State Law Restraining Concentration of Public Deposits Designed to Spread Risks

American Banker, July 30, 1985 | Go to article overview

State Law Restraining Concentration of Public Deposits Designed to Spread Risks


ST. PETERSBURG, Fla. -- In mid-June, the government of Pinellas County, Fla., decided it would limit its deposits in Freedom Savings & Loan, even though the Tampa thrift offered by far the highest rate of return. The county commissioners said they did not want to funds overly concentrated in one institution. At the time, Freedom held 80% of the county's investments.

"It's just a gamble versus the potential gain in interest," explained county Commission Chairman Bruce Tyndall.

The mid-Florida county's actions were part of a growing concern in the state. Earlier in the year, the Florida Legislature passed legislation limiting the concentration of public funds.

"We saw that several institutions were getting fairly large in public deposits, said Bruce Gillander, chief of the Florida State treasury's banking division. "The basic concept of the Florida Security for Public Deposits Act is that deposits should be spread around, risks should be spread around."

The state originally developed a public deposit security program in 1980, but officials had problems enforcing it, and the Legislature this past session enacted several amendments to strengthen it. State officials now have the power to increase collateral requirements up to 125% for specific institutions and the power to find those failing to comply with reporting requirements.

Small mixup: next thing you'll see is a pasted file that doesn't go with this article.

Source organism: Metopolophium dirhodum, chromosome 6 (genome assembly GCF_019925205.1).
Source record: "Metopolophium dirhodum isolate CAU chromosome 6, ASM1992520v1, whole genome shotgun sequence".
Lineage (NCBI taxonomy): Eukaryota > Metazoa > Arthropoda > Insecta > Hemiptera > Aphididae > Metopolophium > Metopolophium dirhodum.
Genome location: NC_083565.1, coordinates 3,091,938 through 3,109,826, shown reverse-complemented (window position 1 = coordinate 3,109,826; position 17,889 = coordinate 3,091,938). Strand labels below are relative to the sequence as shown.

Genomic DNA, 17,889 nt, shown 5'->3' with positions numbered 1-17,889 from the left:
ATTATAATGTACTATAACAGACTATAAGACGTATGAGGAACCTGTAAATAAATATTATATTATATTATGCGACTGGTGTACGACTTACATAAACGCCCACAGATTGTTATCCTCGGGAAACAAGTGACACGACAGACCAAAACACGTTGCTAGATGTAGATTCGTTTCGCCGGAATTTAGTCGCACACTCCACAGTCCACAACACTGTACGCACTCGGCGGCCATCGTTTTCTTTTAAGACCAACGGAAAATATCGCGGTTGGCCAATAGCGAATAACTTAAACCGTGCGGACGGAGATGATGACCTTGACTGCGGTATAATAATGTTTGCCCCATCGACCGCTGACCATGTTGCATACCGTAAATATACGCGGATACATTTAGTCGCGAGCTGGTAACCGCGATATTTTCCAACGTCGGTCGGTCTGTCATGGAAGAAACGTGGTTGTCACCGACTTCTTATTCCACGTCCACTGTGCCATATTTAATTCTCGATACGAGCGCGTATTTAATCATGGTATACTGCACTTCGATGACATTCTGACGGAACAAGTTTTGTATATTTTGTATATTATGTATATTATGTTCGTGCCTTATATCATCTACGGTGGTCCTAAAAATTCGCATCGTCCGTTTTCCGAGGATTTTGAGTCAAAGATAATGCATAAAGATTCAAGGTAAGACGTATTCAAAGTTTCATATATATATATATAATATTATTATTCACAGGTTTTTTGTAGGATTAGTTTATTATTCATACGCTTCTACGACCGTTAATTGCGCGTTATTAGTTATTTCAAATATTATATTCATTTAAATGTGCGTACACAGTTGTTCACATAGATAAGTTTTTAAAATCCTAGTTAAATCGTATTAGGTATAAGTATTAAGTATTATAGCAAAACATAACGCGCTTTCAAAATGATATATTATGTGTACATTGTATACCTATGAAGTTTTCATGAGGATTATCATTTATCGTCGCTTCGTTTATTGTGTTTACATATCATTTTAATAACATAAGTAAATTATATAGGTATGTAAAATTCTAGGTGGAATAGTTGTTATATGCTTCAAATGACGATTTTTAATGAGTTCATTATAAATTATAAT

State Imposes Concentration Limits

The most significant change, however, is the imposition of concentration limits. The new law, which takes effect later this year, will prohibit financial institutions from having more than 10% of their deposits in public funds. Also, the law states that a bank may hold only 10% of the public funds held in all banks in the state, which is about $1.7 billion, and a savings & Loan may hold only 10% of public funds held in the state's S&Ls, which is about $2.2 billion.

Concentration has not really occurred among the more than 350 banks participating in the public funds program. But among thrifts, five out of a total of about 90 in the state hold more than half the pool. Freedom has the largest chunk with $358 million. Other S&Ls that may have to reduce their deposits because of the new law are Florida Federal in St. Petersburg ($278 million) and Citicorp Savings in Miami ($246 million).

Limits are needed, according to Herbert Conley, director of the Florida Comptroller's treasury division, not only because concentration inherently increases risk, but because public funds tend to drift toward less profitable institutions.

The rest of this article is only available to active members of Questia

Sign up now for a free, 1-day trial and receive full access to:

  • Questia's entire collection
  • Automatic bibliography creation
  • More helpful research tools like notes, citations, and highlights
  • Ad-free environment

Already a member? Log in now.

Notes for this article

Add a new note
If you are trying to select text to create highlights or citations, remember that you must now click or tap on the first word, and then click or tap on the last word.